By the time your toddler turns three years old, they should definitely know the word ball. It should be a regular word that they may use on a daily basis. If you toddler is always playing with balls of all shapes, sizes, and textures, as they should be, and they are not saying the word, you may want to seek advice as to why that is, because by three, they should be saying the word ball every time they want to play!
8 They Should Know, "Kiss"
If you are like us, you likely smother your child with kisses, and have been doing so since they were born! Toddlers love to give kisses back too, and yours probably does, right? Kisses not just to you and other family members, but to their stuffed animals, dolls, even the Ipad screen if it is someone/something they love! Now who doesn't love their toddler's kisses?
Being able to ask for, or give, a kiss is something your child should be saying by the age of three years old. They should not only know what the word means, such as when you ask them for a kiss, they give you a kiss, but they should also be able to repeat the word when you say, and say kiss, if they want you to give them one.
7 Toddler's Should Know How To Say, "Mommy"
Mama, mommy, mom, or any combination of the word should a regular word in your child's vocabulary. In fact, by the time your toddler is three, you should be hearing mommy so much that you get a headache! Your sweet one should be yelling your name whenever they need or want you. That is totally normal, and you may even want to change your name!
Mommy is one of the very first words children often say. After all, they likely know the word (and the person) well. If your toddler has not said mommy by the time she is three, that may be cause for concern. Make sure your toddler's pediatrician is aware that they have not said mommy yet, and based other factors, they may give your child some help.
6 All Toddlers Should Know, "Cookie"
If you think your toddler just said cookie while pointing to where you keep the cookies, they probably know more than you think they do! Cookie should be a regular part of a toddler's vocabulary, and a word they should all definitely know by the time they turn three.
Most of our little ones have had the occasional cookie as a treat (it is also okay if they refer to things, such as graham crackers or animal crackers, as cookies). Cookie is not only a delicious sweet for your lovely, but it is also a fun word for toddlers to say.
Use the word yourself, so your child understand what a cookie is. Ask them, do you want this cookie? Was your cookie yummy? Conversation with your toddler is often key to them learning words.
5 Toddlers Should Know The Word, "Nose"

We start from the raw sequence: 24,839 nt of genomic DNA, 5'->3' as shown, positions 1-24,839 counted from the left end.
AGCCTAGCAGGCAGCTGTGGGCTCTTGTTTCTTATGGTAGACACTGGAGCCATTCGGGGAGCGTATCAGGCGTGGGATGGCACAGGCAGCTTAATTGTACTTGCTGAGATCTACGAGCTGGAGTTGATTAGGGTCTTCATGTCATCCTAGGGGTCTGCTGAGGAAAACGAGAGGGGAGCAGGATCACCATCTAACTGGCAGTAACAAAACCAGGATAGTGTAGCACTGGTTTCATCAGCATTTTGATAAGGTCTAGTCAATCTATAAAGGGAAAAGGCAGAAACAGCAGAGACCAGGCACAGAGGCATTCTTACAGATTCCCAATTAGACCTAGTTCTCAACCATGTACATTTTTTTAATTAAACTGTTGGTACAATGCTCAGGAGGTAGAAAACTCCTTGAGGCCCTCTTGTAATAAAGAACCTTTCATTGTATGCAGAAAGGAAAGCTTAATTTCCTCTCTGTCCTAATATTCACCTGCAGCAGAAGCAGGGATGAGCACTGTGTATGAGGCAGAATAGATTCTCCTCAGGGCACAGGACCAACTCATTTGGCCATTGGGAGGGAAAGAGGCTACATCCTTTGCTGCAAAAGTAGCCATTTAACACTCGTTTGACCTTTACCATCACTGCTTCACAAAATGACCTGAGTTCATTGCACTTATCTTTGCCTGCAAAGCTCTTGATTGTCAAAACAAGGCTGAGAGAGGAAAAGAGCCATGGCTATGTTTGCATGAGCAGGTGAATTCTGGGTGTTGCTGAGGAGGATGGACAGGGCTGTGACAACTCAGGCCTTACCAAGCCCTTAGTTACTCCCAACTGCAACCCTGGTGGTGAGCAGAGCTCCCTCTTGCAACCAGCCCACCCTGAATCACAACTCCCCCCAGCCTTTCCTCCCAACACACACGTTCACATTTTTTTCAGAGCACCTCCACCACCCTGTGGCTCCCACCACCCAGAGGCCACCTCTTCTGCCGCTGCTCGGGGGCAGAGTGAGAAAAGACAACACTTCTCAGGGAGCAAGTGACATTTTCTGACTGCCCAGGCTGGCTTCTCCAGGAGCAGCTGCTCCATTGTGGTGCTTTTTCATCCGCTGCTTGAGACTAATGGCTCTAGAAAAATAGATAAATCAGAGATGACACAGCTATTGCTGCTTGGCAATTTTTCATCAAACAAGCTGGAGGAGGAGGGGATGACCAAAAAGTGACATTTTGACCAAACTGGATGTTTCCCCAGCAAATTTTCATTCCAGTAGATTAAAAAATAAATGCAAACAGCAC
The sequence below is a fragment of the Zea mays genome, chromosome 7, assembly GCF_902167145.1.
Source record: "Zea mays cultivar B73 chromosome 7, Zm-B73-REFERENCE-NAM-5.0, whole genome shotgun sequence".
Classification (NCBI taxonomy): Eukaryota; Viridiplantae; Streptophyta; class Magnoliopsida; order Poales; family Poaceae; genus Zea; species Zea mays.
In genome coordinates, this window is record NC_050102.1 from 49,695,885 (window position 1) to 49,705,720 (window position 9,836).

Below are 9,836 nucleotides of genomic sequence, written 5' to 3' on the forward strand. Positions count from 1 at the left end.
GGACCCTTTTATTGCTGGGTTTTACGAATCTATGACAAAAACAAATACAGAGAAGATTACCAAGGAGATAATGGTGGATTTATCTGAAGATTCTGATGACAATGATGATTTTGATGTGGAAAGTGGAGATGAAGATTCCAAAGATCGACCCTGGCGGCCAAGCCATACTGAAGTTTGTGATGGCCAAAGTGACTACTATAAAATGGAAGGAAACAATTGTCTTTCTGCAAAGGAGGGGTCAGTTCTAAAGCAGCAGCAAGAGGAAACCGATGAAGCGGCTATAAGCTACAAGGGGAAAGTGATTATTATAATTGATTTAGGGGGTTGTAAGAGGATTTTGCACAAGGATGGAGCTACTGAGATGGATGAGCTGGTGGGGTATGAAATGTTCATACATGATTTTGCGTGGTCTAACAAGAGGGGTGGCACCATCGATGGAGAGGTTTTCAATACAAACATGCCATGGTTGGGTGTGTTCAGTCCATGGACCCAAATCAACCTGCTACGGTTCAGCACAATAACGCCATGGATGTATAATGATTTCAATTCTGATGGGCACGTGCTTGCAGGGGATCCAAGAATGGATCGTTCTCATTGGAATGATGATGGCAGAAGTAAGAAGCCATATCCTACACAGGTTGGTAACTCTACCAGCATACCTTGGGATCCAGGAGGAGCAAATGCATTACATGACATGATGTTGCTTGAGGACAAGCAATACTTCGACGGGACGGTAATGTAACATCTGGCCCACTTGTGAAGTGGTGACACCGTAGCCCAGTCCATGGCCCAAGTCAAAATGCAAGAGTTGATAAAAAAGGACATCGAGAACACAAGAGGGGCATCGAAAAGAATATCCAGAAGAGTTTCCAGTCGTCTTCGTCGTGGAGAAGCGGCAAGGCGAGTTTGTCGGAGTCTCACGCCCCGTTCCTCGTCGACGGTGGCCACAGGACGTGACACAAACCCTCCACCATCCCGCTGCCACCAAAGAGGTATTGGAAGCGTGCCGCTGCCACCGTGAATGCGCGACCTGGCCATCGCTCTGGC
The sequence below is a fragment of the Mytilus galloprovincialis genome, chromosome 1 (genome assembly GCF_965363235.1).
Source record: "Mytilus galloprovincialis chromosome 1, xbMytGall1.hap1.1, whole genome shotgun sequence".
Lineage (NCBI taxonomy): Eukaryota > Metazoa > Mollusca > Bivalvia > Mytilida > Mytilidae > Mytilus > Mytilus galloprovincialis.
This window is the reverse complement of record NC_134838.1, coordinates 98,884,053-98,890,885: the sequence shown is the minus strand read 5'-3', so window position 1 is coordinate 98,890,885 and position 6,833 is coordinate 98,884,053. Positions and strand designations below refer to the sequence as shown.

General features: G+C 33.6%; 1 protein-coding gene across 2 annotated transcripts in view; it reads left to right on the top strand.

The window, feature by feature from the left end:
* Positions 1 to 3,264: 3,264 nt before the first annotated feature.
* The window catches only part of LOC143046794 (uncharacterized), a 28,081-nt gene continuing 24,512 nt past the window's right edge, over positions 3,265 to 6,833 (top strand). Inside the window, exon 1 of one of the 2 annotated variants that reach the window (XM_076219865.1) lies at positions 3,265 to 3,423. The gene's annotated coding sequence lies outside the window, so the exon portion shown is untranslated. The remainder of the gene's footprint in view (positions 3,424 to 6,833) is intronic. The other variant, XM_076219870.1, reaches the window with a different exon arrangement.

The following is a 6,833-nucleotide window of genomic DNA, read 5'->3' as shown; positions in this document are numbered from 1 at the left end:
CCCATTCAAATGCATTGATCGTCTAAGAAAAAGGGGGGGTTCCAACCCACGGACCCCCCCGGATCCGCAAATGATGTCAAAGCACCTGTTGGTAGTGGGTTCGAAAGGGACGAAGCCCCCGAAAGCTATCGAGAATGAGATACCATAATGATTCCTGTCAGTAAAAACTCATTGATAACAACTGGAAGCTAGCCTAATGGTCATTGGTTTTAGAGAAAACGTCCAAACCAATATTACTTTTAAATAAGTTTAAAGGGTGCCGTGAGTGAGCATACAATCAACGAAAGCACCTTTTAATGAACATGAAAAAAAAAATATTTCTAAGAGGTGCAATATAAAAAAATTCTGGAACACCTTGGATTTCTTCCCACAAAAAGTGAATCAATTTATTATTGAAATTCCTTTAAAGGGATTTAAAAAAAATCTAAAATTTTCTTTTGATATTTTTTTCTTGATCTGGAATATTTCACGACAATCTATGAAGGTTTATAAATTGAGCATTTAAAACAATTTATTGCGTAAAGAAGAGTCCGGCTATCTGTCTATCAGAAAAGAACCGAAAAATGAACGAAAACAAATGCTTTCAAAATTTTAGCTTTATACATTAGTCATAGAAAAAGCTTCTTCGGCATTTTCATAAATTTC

Point to your nose! Not only should your almost three year old be able to identify where their nose is on their face, they also need to be able to say the word, 'nose,' themselves. In fact, by the time they are three, they should be constantly poking your face and nose saying nose over and over again! Or maybe you could point to your nose and your baby's nose, saying the word.
Learning body parts is actually fun for toddlers, and of course, it's important for them too. Think of the song, "Head, Shoulders, Knees, and Toes." That is a great way for you to practice body part language with your little one. By the age of three, toddlers should be able to identify and say all the parts of their face (especially the nose!)
4 Toddlers Should Know The Temperature, "Hot"
Kids learn early on when something is hot. They may taste something hot, or hear you say let's blow on it, it's hot! They also hear you say, don't go near the stove, it's hot. You're probably telling your toddler when things are hot more often than you realize, and that is a good thing. This is one way they can recognize the word and the association you're trying to make with the word.
By the time your toddler hits the age of three, they should be able to say the word hot. When their pasta or soup is too hot, that is especially when they should be stating to you that it is hot, hot, hot! A toddler who is aware of things being hot will use this word on a regular basis. If not, speak to your child's pediatrician regarding this.
3 They Should Know The Word, "Baby"
Does your baby like to point out other babies? That is very age appropriate for a toddler to like to point out a baby whenever they see one, and say the word baby. Toddlers are aware of what a baby is when you make that clear to them. They may have a baby doll or a stuffed toy that is referred to as baby. They may have a baby sibling or cousin.
At the very least, you can point out a baby you see in the supermarket.
Soon enough, and hopefully by the age of three, your toddler is enjoying whenever she sees a baby. Keep practicing if you find they are not picking up on the word. Pull out some of their pictures as baby, that is a great way to show them what a baby is and getting them to say the word.
2 Toddlers Should Know, "Book"
Your little one probably has a ton of books. You might be overloaded with all those baby board books. Not only should your toddler enjoy looking through them (or throwing them around), but they should absolutely be able to tell you that they are books. Going on a visit to the library is another great way to surround them with books and hearing that word, so they can learn and say it.
If your child is three, or close to that age, and they cannot identify a book by saying the word book, that may be a cause for concern. Remember to always speak with your child's doctor regarding any concerns you have. And be honest when ask what words your child is saying, and what words they are not saying. It is important for your child's development.
1 All Toddlers Should Know, "Thank You"
Okay, this is really two words, but your toddler should absolutely know how to say thank you by the time they turn three. These two words go hand in hand, and they are actually quite easy for your toddler to learn how to say. All you really need to do is say thank you, all the time! When your child gives you a toy or a kiss, say thank you!
When someone else gives you something and your toddler's eyes and ears are on you, say thank you! You will be amazed at how fast your little one will pick up and start saying thank you as part of their everyday language.
When children first start talking, you may only think you are hearing what they are saying. You may say to yourself, wait did so and so just say thank you?! Chances are, if you think that is what they said, it is likely that IS what they said!
Sources: Babycenter, Mayo Clinic, Fit Pregnancy